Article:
Q: What have you found most satisfying about working in the sector?
We provide specialist technical entrance solutions to the industry, and there is nothing more satisfying than to be presented with a real problem, and using our vast experience to solve it. FM is about making people’s lives safer, cleaner and easier, so it’s really satisfying to be able to help our clients to do this, especially when you can solve a real issue, and the process is far easier than they first envisaged.

Q: What qualities do you think are most needed for a successful career in FM?
Patience, teamwork and a “can do” ethos.

Q: What has changed about your job role since the COVID-19 crisis? E.g. home working, furloughed, redeployed?
In March last year, despite a large order book, we decided to close the factory and maintain only service cover (emergencies and essential maintenance) in the field. We look after a lot of large buildings, hospitals, and infrastructure, so we obviously had to be available to our clients, whilst ensuring we operated in a safe manner.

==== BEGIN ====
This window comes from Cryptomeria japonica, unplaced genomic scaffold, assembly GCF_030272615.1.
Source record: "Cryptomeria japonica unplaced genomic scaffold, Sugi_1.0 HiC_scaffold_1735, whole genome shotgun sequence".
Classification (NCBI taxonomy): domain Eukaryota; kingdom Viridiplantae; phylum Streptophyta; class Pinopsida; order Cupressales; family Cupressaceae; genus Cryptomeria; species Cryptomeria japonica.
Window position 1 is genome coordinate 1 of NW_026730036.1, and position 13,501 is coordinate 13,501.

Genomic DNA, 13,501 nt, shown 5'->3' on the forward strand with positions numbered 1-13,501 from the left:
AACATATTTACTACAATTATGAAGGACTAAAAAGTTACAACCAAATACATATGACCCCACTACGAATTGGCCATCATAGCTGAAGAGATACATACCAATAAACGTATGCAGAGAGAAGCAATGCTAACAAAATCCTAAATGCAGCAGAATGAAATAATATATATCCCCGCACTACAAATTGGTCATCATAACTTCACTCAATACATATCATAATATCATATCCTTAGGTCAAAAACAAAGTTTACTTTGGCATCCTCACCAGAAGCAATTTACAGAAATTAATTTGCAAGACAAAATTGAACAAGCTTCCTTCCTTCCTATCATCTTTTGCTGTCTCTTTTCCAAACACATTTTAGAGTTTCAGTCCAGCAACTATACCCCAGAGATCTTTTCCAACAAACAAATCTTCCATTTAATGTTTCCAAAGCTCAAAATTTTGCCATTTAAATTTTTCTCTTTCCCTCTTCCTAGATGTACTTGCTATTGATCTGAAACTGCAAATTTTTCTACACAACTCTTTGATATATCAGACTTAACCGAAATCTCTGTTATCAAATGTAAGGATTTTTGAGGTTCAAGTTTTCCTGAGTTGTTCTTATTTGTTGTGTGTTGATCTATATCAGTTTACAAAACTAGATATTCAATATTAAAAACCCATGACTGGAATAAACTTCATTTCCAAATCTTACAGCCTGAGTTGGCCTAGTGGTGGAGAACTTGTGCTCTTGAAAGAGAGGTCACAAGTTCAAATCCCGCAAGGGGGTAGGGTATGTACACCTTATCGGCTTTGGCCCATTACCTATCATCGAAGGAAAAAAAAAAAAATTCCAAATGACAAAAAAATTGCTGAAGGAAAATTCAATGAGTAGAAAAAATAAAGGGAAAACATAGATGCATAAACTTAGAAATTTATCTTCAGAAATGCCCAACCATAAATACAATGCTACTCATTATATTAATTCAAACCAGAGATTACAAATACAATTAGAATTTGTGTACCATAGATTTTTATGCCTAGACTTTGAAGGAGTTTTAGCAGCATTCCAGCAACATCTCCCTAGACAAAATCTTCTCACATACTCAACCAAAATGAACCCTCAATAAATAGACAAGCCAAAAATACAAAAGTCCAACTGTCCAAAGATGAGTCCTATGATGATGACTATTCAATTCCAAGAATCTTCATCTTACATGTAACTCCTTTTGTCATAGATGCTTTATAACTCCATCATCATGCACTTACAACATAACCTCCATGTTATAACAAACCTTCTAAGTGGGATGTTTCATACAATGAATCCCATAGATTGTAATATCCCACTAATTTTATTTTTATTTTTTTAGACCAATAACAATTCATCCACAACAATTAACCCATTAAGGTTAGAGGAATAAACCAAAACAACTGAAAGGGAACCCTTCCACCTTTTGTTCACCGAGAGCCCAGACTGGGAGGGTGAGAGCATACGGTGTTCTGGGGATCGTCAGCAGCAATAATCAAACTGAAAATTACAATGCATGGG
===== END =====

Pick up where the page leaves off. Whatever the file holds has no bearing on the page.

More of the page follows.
We also had to deal with a lot of supply chain issues ourselves at the time – for example most/all of the glass manufacturers closed. We therefore furloughed the fabrication engineers and some office staff, with the remainder deployed from home or field based. Things were very tough for a couple of months; I was even out back on the tools myself a few times! However, this period did give me time to reflect on the wider business as our customers were looking for help as they prepared for reopening. As part of our entrance updates, we diversified into COVID-19 protection screens for high-spec reception and welcome desks, and started to see higher demand for converting manual doors to automatic, fitting touch free entrances, where doors previously operated by push pads were no longer desired.